Naftali Bennett: From Startup Success to Israel’s First Orthodox Prime Minister

Naftali Bennett (Menahem Kahana / AFP / Getty)
Menahem Kahana / AFP / Getty

Naftali Bennett is set to become Israel’s 13th prime minister on Sunday, completing a feat of political daring and audacity that saw him convert 6% of the vote — seven seats in Israel’s 120-seat Knesset — into a path to the country’s leadership.

Bennett built his political career on his success in the startup world, becoming a multimillionaire by his early thirties. To many Israelis, he represents the boldness of the country’s startup culture, and the coming-of-age of a generation raised in the shadow of Palestinian terrorism.

He will be the country’s first Orthodox prime minister, meaning that he observes all the Jewish laws, including Sabbath observance. Yet he will also lead the first Israeli government that includes an Arab party as a significant coalition partner.

The Times of Israel calls Bennett a “political gambler.” That is certainly true: he has risked everything to rise to power in a rotation that will see his coalition partner, Yair Lapid of the center-left Yesh Atid party, take over in two years.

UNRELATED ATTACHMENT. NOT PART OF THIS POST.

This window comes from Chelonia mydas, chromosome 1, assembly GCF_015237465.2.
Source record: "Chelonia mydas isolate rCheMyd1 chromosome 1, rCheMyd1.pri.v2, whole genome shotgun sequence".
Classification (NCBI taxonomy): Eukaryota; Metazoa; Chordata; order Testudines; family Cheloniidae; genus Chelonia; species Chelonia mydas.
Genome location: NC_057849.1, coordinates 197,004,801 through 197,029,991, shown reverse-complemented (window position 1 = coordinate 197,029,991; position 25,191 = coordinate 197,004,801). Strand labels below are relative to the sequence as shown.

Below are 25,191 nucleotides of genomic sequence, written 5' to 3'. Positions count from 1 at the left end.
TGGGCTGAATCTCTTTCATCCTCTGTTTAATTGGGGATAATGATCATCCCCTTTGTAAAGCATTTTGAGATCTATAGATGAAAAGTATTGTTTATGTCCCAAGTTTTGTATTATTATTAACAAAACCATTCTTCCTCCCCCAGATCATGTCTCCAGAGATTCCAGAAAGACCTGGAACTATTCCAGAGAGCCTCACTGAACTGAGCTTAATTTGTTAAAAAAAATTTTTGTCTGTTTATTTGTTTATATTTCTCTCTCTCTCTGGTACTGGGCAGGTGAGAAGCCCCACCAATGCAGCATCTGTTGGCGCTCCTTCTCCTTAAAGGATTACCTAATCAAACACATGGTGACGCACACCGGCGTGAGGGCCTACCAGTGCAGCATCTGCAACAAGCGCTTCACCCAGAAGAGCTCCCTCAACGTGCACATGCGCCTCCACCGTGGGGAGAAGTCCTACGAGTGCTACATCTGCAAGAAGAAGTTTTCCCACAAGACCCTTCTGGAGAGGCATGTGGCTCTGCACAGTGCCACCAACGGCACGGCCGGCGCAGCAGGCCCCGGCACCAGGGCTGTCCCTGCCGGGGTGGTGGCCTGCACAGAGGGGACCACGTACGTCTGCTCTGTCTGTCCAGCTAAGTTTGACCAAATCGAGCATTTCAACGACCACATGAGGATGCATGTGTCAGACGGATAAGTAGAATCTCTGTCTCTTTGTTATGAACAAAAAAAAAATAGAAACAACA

His unlikely success is partly the result of negotiating skill, but also a result of unusual circumstances.

Prime Minister Benjamin Netanyahu had enjoyed astonishing success in government, but the country had tired of him after 12 years, with corruption charges — however flimsy — hanging over his head. The left, which has long been a discredited force in Israeli politics, could not replace him outright. But Bennett could present a conservative face at the head of a left-wing alternative to Netanyahu.

He was once chief of staff to outgoing Netanyahu before turning on him. He has broken every election promise thus far to voters, including a declaration that no one with fewer than ten seats should become prime minister.

Perhaps that penchant for contradiction is a deep character trait. The Times adds: “Bennett is a study in contrasts. Born to American immigrant parents, he doesn’t consider himself part of Israel’s English-speaking community; an ex-commando and West Bank annexationist, he lives in liberal-leaning suburban Ra’anana; a successful tech millionaire, he has little expertise in computer science.” Moreover, he is on Israel’s right, but the bulk of the government he leads is left-wing.

To succeed, he will have to hold together the most diverse coalition in the country’s history, while wrangling a somewhat distant U.S. administration and facing new threats from Iran.

He might just do it.

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